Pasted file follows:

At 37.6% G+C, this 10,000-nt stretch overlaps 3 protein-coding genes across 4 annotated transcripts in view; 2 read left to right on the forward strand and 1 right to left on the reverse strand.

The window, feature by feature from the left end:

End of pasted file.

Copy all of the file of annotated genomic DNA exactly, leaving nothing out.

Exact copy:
At 37.6% G+C, this 10,000-nt stretch overlaps 3 protein-coding genes across 4 annotated transcripts in view; 2 read left to right on the forward strand and 1 right to left on the reverse strand.

The window, feature by feature from the left end: